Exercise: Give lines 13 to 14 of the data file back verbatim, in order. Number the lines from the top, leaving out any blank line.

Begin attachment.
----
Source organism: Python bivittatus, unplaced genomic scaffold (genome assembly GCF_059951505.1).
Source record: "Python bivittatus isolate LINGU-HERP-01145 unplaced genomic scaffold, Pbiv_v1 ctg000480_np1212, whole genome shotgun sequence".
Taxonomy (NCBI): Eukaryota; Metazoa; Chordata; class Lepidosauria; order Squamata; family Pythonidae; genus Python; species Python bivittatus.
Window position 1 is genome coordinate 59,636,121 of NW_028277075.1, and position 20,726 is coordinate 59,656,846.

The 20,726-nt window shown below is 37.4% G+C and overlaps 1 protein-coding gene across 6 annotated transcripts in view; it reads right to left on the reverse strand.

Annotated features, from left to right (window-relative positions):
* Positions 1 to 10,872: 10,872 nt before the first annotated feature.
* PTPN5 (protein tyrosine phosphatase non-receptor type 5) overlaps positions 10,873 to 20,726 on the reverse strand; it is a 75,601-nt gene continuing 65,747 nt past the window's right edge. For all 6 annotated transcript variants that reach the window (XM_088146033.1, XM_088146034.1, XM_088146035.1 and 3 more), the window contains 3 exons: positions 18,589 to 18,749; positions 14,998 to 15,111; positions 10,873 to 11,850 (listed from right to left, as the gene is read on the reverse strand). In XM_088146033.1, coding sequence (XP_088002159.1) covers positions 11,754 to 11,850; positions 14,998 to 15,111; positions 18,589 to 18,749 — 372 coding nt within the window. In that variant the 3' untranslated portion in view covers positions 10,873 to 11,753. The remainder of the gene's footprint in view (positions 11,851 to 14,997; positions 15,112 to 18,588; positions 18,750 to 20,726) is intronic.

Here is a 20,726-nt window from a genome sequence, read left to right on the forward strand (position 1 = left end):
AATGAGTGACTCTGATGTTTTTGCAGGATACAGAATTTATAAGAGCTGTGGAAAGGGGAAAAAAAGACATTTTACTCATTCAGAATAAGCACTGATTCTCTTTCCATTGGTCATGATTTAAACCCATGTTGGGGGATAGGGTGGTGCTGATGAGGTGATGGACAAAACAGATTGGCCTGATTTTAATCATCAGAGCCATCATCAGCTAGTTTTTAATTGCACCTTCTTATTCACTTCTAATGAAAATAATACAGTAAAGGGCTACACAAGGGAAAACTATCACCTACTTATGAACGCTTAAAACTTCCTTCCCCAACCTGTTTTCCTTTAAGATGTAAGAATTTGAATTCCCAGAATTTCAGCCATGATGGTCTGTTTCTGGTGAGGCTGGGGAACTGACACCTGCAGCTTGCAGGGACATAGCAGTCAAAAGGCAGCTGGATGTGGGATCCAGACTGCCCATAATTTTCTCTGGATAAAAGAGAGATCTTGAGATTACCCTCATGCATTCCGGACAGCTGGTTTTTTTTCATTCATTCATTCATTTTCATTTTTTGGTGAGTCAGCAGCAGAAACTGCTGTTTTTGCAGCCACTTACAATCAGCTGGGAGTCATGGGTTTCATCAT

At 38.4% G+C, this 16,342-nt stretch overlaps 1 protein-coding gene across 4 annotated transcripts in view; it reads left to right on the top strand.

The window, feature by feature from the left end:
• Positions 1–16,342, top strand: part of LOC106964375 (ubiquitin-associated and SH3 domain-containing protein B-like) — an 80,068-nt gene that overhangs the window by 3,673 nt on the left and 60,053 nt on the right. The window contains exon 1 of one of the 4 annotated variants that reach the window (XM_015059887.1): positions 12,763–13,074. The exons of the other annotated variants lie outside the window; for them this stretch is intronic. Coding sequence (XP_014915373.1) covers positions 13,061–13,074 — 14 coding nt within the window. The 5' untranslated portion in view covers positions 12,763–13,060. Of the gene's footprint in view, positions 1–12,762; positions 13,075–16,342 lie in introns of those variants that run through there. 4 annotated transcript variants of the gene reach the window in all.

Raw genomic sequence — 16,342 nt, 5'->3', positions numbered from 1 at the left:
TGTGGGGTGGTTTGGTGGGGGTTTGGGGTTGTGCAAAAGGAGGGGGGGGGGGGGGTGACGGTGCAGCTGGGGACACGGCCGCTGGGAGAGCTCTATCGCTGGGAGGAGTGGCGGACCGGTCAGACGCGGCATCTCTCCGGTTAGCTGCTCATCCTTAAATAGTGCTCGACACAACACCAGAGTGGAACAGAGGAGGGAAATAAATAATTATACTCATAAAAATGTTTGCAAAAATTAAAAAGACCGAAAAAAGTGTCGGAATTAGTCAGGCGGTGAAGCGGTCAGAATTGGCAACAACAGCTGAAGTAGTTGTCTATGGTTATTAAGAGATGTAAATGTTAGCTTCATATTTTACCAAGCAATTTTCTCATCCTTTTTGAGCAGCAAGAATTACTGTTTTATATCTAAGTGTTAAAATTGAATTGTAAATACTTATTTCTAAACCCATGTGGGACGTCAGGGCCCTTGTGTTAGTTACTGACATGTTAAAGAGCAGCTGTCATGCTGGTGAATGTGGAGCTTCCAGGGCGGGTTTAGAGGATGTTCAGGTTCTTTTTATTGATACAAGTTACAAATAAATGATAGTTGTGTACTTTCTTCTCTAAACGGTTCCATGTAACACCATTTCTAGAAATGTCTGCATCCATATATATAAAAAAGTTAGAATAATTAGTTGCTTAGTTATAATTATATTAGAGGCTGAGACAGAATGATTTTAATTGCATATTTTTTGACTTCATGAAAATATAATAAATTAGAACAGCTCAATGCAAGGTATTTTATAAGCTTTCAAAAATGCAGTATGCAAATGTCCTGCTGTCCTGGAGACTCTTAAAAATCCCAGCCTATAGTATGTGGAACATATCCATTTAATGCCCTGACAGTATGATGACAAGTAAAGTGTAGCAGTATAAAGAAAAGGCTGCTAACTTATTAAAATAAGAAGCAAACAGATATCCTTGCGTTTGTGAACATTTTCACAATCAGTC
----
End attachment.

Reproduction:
• Positions 1–16,342, top strand: part of LOC106964375 (ubiquitin-associated and SH3 domain-containing protein B-like) — an 80,068-nt gene that overhangs the window by 3,673 nt on the left and 60,053 nt on the right. The window contains exon 1 of one of the 4 annotated variants that reach the window (XM_015059887.1): positions 12,763–13,074. The exons of the other annotated variants lie outside the window; for them this stretch is intronic. Coding sequence (XP_014915373.1) covers positions 13,061–13,074 — 14 coding nt within the window. The 5' untranslated portion in view covers positions 12,763–13,060. Of the gene's footprint in view, positions 1–12,762; positions 13,075–16,342 lie in introns of those variants that run through there. 4 annotated transcript variants of the gene reach the window in all.

Raw genomic sequence — 16,342 nt, 5'->3', positions numbered from 1 at the left: